Alternative sources of energy that power devices may also include humans.
If you ever talk to people dealing with the mystical world, they will tell you about aura and the power of the human energy field. You would know about negative and positive energies, and how one can balance the energy around them to create a better world. While the mystical world has been all about harnessing that energy and creating a better life, increasingly scientists are also working on how humans can harness this power. With the demand for devices growing and no way to keep up with the battery problems, there have been attempts to use humans as an alternative source to keep devices powered. Science can still not turn you into one of the comic superheroes, where you can charge your house or power an AC. But given the rate of progress, human energy can certainly translate into more power for wearables. Body heat If you can get the mercury to shoot up and ice to melt, powering devices should not be a problem. For years, institutes have been working on creating power from slight body temperature variations. That does not mean you have to get a fever to charge your Fitbit. Research conducted by Daryoosh Vashaee of the North Carolina State University and his team shows a temperature difference of less than one degree can be harnessed to create energy to power devices. Published in the journal Applied Energy, the research points that although it is easy to store this energy, and it can come in the form of a wearable, the problem is it can only generate microwatts of power, which cannot even power up a fitness tracker. More important, much like any other energy source, it loses power when idle. Although a bigger generator can create more power, who would want to wear a clunky device to keep their gadgets charged?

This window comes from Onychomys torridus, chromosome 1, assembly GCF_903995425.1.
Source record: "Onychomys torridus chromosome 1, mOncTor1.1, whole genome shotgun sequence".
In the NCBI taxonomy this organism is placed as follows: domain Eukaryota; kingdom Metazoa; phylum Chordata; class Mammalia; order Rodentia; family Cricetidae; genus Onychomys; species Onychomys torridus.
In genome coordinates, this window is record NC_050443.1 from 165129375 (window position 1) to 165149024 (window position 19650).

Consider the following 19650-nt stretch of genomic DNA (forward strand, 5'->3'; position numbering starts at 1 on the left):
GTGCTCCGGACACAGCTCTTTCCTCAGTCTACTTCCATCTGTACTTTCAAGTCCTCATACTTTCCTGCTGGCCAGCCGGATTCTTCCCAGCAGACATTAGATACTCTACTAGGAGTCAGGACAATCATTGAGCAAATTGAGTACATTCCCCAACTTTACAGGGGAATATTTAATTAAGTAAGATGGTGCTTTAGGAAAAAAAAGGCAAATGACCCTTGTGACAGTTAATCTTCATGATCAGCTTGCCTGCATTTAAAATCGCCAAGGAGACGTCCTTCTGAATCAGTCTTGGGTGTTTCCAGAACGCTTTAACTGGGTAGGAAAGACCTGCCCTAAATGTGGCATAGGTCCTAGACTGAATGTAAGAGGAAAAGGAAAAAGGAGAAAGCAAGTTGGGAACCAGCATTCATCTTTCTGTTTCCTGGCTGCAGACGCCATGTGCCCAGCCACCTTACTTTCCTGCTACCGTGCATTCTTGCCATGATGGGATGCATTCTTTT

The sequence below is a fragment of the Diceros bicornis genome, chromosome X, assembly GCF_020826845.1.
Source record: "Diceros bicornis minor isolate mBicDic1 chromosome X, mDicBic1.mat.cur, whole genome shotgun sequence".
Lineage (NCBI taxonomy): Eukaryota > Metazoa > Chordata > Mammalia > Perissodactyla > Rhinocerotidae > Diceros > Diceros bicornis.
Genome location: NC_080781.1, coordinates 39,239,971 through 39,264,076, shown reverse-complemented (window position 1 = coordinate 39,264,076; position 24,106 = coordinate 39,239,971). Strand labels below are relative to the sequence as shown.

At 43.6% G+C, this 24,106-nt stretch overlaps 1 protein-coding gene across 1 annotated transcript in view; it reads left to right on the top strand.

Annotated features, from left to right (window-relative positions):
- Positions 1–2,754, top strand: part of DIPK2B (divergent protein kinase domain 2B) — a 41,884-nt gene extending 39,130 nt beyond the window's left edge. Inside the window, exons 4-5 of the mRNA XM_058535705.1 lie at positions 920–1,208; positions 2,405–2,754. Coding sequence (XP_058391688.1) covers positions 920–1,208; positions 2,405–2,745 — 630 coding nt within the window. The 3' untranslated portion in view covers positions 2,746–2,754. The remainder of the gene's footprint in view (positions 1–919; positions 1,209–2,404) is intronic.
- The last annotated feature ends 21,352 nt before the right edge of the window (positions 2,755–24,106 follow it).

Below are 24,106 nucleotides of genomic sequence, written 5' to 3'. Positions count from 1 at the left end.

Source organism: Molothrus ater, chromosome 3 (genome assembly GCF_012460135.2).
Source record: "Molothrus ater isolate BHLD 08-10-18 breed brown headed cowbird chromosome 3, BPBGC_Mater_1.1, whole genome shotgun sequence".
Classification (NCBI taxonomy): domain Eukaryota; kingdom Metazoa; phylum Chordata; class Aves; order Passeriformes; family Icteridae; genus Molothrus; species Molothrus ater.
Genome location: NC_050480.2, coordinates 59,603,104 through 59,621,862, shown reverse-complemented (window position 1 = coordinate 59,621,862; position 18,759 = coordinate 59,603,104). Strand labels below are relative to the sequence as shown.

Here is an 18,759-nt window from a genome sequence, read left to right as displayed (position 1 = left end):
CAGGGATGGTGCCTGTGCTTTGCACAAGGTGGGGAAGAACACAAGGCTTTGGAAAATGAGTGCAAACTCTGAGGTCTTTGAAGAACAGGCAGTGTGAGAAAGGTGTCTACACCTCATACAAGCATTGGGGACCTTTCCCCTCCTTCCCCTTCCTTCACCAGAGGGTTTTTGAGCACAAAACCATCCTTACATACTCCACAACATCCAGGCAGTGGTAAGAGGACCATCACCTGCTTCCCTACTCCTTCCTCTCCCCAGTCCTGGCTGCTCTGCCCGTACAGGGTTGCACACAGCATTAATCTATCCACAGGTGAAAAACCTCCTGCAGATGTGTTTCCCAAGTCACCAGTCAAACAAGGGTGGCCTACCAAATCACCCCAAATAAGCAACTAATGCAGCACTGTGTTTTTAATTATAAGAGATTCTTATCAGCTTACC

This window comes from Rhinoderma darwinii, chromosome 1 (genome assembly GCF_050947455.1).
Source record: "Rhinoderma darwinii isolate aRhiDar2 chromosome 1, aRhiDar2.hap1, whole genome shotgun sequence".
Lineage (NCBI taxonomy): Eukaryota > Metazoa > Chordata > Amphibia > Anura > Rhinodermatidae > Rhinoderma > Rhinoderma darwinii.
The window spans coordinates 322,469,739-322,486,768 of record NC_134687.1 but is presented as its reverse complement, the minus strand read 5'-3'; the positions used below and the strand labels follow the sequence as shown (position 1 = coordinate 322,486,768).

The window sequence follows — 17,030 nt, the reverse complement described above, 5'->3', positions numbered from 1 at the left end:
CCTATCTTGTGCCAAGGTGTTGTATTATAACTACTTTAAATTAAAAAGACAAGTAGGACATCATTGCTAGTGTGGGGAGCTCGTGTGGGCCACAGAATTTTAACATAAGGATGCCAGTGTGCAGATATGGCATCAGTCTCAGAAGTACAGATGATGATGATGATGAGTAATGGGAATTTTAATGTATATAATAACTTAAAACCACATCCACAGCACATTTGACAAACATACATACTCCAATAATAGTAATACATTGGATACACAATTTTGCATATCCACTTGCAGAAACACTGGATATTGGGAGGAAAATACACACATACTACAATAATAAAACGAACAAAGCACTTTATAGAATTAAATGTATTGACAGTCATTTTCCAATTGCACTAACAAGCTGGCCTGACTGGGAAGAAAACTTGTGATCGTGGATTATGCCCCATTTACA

Vashaee does highlight this to be a big drawback; he says efficiency is the key. Output for such devices may increase given the technology, but scientists have to ensure there is no loss of power in the idle state. The real application of such devices is not for wearables but for biomedical research. A team of scientists at the University of Utah have developed a much similar device, which they believe can be instrumental in powering a pacemaker or an insulin pump. If possible, pacemakers would be able to run for decades without needing a replacement, reducing the risk of infection that goes with replacing a pacemaker. Walking If body heat sounds too bizarre, walking is something that you can wrap your heads around. An easy concept to understand is that motion generates energy and companies have been successful in implementing this. In 2013, a company called SolePower started a project on Kickstarter, where an anklet-like device could derive power from walking. The company claimed that it could power a dead iPhone with 2.5-5 miles of walk.
Recently, the company announced a smart boot, which would send GPS location and also generate power to recharge cells. It claims that people can get an hour of talk time with each hour of walking. Clearly, the technology is not for the lazy. But that does not mean scientists are not venturing into bizarre notions in this field. Vanderbilt University in the US has created an ultrathin layer of wearable, which, they believe, can generate energy both from walking and waving. While it cannot do what SolePower is doing as the amount of energy is very little, the takeaway is that it can be built into clothes and create smart clothing. The thin layer can create shirts fitted with LED that can change colour or one that can record movements and incorporate them into virtual technology. Breathing Breathing cannot power your wearables, but it can help extend the battery life of biomedical devices.
Research on biofuel cells has been on for long—these can generate electricity from blood sugar—and researchers from the University of Wisconsin-Madison have been improving the efficiency of a device that can create enough energy to power biomedical devices for breathing. The device or belt made of piezoelectric material, polyvinylidene fluoride (PVDF), can tap airflow caused by human respiration to create vibrations, which, in turn, creates energy. Similar amounts of energy can also be generated from friction, where a smart skin attached to your body creates enough friction to generate millivolts of power. As batteries become more of a problem than a solution—blasts of Samsung Note 7 devices is the best example of this problem, where battery optimisation led to faulty batteries—there is a need to look at alternative sources. And until we cannot solve that problem, we cannot advance the field of wearables. Human energy, thus, seems promising. But the best we can do for now is walk and expect that, over time, even the lazy ones will get to recharge their batteries.